Great Expectations by Charles Dickens

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Chapters 20 and 21 Summary

Chapter 20

Pip moves to London with the intention of becoming educated and cultured. Upon arriving in the capitol, however, Pip is far from impressed. Rather than matching his “great expectations,” every aspect of the city initially seems a let-down. The five-hour distance from the village seems enormous, and he finds London ugly and dirty and the narrow, crooked streets confusing. The street where Jaggers’s office is located is dismal and gloomy. As Jaggers is not in, Pip waits for a while and then takes a walk over to Newgate Prison. He hears people around the jail and gallows speaking well of the lawyer’s skills, which gives him a more positive impression of Jaggers. While hanging around there, he also runs into Jaggers himself, and as they walk to the office, Jaggers talks briefly with a number of the people milling around. He impresses Pip as an unsentimental, detached person, and Pip hopes that his influence will be a positive force in his new life.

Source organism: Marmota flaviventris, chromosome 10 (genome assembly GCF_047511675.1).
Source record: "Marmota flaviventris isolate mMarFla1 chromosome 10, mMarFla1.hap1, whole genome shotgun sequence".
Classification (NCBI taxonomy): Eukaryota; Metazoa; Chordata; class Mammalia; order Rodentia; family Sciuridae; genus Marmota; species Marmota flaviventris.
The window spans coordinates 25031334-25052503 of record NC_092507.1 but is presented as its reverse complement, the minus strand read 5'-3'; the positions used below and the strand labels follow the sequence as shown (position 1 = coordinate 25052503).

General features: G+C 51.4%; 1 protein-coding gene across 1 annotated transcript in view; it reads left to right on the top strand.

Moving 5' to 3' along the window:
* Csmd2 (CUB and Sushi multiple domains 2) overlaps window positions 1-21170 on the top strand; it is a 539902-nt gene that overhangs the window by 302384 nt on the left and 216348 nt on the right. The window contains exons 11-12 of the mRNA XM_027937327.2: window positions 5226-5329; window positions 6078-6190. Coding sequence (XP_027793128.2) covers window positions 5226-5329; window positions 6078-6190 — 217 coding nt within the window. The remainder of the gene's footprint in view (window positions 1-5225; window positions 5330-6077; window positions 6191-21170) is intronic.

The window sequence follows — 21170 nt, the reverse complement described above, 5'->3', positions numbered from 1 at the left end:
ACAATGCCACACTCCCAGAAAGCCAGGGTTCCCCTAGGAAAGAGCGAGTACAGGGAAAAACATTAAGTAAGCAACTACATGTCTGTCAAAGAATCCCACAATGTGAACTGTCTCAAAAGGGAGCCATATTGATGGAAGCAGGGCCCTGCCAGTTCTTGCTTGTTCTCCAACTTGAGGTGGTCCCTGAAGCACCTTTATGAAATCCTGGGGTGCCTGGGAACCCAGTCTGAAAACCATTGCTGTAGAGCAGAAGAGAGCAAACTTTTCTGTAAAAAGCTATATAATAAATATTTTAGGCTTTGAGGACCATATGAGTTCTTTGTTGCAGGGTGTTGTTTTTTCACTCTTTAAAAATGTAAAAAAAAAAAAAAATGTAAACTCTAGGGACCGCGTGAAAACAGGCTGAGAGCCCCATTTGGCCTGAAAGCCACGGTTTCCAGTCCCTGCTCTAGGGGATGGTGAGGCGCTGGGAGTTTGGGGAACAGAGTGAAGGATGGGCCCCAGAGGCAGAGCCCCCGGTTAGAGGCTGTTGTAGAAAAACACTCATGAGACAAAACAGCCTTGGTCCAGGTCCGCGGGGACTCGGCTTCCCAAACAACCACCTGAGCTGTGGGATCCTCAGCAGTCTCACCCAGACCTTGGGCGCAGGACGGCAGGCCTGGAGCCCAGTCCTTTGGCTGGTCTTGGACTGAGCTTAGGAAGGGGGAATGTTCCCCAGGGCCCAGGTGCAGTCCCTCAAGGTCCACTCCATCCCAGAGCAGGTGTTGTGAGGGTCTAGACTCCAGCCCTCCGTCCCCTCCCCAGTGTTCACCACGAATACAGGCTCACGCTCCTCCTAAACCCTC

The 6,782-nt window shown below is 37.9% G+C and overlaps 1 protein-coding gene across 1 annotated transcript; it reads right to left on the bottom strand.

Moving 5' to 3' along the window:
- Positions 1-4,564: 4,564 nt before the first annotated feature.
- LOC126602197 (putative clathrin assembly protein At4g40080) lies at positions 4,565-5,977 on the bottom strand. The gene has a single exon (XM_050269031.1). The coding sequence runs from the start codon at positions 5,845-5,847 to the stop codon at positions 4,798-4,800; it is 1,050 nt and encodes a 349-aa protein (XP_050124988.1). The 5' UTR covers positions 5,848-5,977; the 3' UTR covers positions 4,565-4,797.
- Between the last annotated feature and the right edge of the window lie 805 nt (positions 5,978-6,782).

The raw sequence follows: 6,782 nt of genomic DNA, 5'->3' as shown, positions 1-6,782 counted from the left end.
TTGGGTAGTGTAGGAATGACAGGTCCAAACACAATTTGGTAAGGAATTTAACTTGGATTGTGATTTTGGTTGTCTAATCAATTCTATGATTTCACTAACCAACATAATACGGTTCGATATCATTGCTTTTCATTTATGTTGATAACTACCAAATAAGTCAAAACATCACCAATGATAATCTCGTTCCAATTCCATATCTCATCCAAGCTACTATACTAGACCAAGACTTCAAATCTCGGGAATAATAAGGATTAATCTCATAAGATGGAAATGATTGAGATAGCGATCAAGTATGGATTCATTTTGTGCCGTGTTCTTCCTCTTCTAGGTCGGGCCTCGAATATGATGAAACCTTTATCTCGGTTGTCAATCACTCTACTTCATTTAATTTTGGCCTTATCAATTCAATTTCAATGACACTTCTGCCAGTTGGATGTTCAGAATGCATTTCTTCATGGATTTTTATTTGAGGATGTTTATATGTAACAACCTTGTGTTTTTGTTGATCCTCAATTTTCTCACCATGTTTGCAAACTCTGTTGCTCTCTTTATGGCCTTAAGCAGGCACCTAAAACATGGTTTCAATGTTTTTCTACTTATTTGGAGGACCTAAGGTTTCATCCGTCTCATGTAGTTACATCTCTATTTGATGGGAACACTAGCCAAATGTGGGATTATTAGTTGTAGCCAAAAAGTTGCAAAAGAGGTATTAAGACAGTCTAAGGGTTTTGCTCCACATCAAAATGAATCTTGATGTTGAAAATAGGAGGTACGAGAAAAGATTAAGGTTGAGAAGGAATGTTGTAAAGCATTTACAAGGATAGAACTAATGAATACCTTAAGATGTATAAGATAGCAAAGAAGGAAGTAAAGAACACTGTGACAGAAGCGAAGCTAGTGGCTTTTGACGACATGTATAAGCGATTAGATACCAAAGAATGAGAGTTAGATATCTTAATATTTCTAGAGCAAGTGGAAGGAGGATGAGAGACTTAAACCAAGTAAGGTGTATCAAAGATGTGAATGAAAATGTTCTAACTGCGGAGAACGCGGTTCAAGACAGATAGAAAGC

Chapter 21

Pip’s new lodgings will be at Barnard’s Inn, where he will say with Herbert, the son of Matthew Pocket, his new tutor. Jaggers gives him cards for the various tradesmen’s establishments where he can get his new clothes made and purchase any other necessary supplies. His companion on the way to Barnard’s Inn is Mr. Wemmick, an employee of Jaggers’s. Pip finds the inn rather shabby, again not meeting his expectations of grandeur. Young Mr. Pocket is not in, so Pip waits alone for him after Wemmick leaves. When Herbert Pocket returns, Pip realizes they have met before: Herbert is the “pale young gentleman” with whom he had fought at Miss Havisham’s house. Knowing of Herbert’s relationship to Miss Havisham helps reinforce Pip’s idea that she is his mysterious benefactor. His hunch is that she is working on improving him so he will be a worthy match for Estella. Herbert’s friendly manner helps put him at ease.